Title

Brief provider communication skills training fails to impact patient hypertension outcomes

UMMS Affiliation

Department of Medicine, Division of Preventive and Behavioral Medicine; UMass Worcester Prevention Research Center

Date

2-2015

Document Type

Article

Disciplines

Behavioral Disciplines and Activities | Behavior and Behavior Mechanisms | Community Health and Preventive Medicine | Health Services Research | Preventive Medicine

Abstract

OBJECTIVES: Hypertension remains a prevalent risk factor for cardiovascular disease, and improved medication adherence leads to better blood pressure (BP) control. We sought to improve medication adherence and hypertension outcomes among patients with uncontrolled BP through communication skills training targeting providers.

METHODS: We conducted a randomized controlled trial to assess the effects of a communication skills intervention for primary care doctors compared to usual care controls, on the outcomes of BP (systolic, diastolic), patient self-reported medication adherence, and provider counseling, assessed at baseline and post-intervention. We enrolled 379 patients with uncontrolled BP; 203 (54%) with follow-up data comprised our final sample. We performed random effects least squares regression analyses to examine whether the provider training improved outcomes, using clinics as the unit of randomization.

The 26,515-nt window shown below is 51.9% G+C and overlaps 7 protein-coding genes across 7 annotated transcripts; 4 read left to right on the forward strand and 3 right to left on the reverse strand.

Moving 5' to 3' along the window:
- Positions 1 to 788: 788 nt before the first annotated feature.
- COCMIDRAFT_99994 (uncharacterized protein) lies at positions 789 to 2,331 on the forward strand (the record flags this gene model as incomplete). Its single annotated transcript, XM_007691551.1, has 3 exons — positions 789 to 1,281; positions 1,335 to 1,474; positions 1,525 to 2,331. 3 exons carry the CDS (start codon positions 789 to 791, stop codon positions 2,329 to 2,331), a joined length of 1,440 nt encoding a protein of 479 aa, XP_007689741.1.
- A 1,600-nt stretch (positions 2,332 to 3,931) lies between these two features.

RESULTS: In neither unadjusted nor multivariate analyses were significant differences in change detected from baseline to follow-up in provider counseling, medication adherence or BP, for the intervention versus control groups.

CONCLUSION: The intervention did not improve the outcomes; it may have been too brief and lacked sufficient practice level changes to impact counseling, adherence or BP.

PRACTICE IMPLICATIONS: Future intervention efforts may require more extensive provider training, along with broader systematic changes, to improve patient outcomes.

Rights and Permissions

Citation: Patient Educ Couns. 2015 Feb;98(2):191-8. doi: 10.1016/j.pec.2014.10.014. Epub 2014 Oct 27. Link to article on publisher's site

Related Resources

Link to Article in PubMed

PubMed ID

25468397